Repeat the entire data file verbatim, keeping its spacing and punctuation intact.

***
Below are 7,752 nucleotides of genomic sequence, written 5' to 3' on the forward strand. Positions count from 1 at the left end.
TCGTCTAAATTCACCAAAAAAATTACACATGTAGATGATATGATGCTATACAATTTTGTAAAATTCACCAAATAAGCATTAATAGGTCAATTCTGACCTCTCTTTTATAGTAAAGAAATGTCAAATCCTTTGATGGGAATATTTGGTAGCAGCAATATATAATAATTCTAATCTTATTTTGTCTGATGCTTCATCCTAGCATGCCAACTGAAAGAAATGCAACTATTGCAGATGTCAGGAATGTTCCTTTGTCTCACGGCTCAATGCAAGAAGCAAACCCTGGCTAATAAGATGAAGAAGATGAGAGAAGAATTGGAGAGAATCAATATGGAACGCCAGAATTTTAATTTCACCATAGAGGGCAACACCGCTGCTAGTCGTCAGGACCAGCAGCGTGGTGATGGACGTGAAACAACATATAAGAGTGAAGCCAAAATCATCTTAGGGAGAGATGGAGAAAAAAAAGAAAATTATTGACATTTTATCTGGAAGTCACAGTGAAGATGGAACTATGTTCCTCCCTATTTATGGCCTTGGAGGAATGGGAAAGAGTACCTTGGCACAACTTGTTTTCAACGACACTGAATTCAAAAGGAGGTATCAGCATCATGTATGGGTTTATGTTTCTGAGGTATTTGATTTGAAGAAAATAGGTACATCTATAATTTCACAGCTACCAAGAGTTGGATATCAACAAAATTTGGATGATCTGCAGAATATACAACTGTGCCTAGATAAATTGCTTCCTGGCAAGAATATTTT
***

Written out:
Below are 7,752 nucleotides of genomic sequence, written 5' to 3' on the forward strand. Positions count from 1 at the left end.
TCGTCTAAATTCACCAAAAAAATTACACATGTAGATGATATGATGCTATACAATTTTGTAAAATTCACCAAATAAGCATTAATAGGTCAATTCTGACCTCTCTTTTATAGTAAAGAAATGTCAAATCCTTTGATGGGAATATTTGGTAGCAGCAATATATAATAATTCTAATCTTATTTTGTCTGATGCTTCATCCTAGCATGCCAACTGAAAGAAATGCAACTATTGCAGATGTCAGGAATGTTCCTTTGTCTCACGGCTCAATGCAAGAAGCAAACCCTGGCTAATAAGATGAAGAAGATGAGAGAAGAATTGGAGAGAATCAATATGGAACGCCAGAATTTTAATTTCACCATAGAGGGCAACACCGCTGCTAGTCGTCAGGACCAGCAGCGTGGTGATGGACGTGAAACAACATATAAGAGTGAAGCCAAAATCATCTTAGGGAGAGATGGAGAAAAAAAAGAAAATTATTGACATTTTATCTGGAAGTCACAGTGAAGATGGAACTATGTTCCTCCCTATTTATGGCCTTGGAGGAATGGGAAAGAGTACCTTGGCACAACTTGTTTTCAACGACACTGAATTCAAAAGGAGGTATCAGCATCATGTATGGGTTTATGTTTCTGAGGTATTTGATTTGAAGAAAATAGGTACATCTATAATTTCACAGCTACCAAGAGTTGGATATCAACAAAATTTGGATGATCTGCAGAATATACAACTGTGCCTAGATAAATTGCTTCCTGGCAAGAATATTTT